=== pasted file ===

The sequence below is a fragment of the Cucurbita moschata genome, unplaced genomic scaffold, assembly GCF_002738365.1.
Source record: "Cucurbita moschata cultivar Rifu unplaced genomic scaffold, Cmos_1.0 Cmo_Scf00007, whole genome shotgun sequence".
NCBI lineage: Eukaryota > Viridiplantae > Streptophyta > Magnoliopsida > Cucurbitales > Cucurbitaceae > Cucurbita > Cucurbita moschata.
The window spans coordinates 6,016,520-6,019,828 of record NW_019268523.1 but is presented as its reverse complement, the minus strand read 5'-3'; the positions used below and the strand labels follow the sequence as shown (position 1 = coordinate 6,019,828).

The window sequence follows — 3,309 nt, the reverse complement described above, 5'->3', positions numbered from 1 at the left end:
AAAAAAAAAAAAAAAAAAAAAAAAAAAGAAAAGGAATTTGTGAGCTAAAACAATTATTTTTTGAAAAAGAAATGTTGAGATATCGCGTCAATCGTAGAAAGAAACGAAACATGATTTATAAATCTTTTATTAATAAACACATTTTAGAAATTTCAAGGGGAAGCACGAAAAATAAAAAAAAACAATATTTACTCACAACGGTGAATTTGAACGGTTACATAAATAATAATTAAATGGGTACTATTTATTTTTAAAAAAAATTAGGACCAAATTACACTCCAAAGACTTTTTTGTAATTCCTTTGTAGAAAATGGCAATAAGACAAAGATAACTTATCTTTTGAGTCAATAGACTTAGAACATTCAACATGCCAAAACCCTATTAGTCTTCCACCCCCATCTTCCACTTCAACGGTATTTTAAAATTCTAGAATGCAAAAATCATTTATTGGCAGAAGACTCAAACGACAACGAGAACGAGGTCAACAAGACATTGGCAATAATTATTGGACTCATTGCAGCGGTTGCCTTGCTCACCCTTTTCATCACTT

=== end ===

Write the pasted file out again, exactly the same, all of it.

The sequence below is a fragment of the Cucurbita moschata genome, unplaced genomic scaffold, assembly GCF_002738365.1.
Source record: "Cucurbita moschata cultivar Rifu unplaced genomic scaffold, Cmos_1.0 Cmo_Scf00007, whole genome shotgun sequence".
NCBI lineage: Eukaryota > Viridiplantae > Streptophyta > Magnoliopsida > Cucurbitales > Cucurbitaceae > Cucurbita > Cucurbita moschata.
The window spans coordinates 6,016,520-6,019,828 of record NW_019268523.1 but is presented as its reverse complement, the minus strand read 5'-3'; the positions used below and the strand labels follow the sequence as shown (position 1 = coordinate 6,019,828).

The window sequence follows — 3,309 nt, the reverse complement described above, 5'->3', positions numbered from 1 at the left end:
AAAAAAAAAAAAAAAAAAAAAAAAAAAGAAAAGGAATTTGTGAGCTAAAACAATTATTTTTTGAAAAAGAAATGTTGAGATATCGCGTCAATCGTAGAAAGAAACGAAACATGATTTATAAATCTTTTATTAATAAACACATTTTAGAAATTTCAAGGGGAAGCACGAAAAATAAAAAAAAACAATATTTACTCACAACGGTGAATTTGAACGGTTACATAAATAATAATTAAATGGGTACTATTTATTTTTAAAAAAAATTAGGACCAAATTACACTCCAAAGACTTTTTTGTAATTCCTTTGTAGAAAATGGCAATAAGACAAAGATAACTTATCTTTTGAGTCAATAGACTTAGAACATTCAACATGCCAAAACCCTATTAGTCTTCCACCCCCATCTTCCACTTCAACGGTATTTTAAAATTCTAGAATGCAAAAATCATTTATTGGCAGAAGACTCAAACGACAACGAGAACGAGGTCAACAAGACATTGGCAATAATTATTGGACTCATTGCAGCGGTTGCCTTGCTCACCCTTTTCATCACTT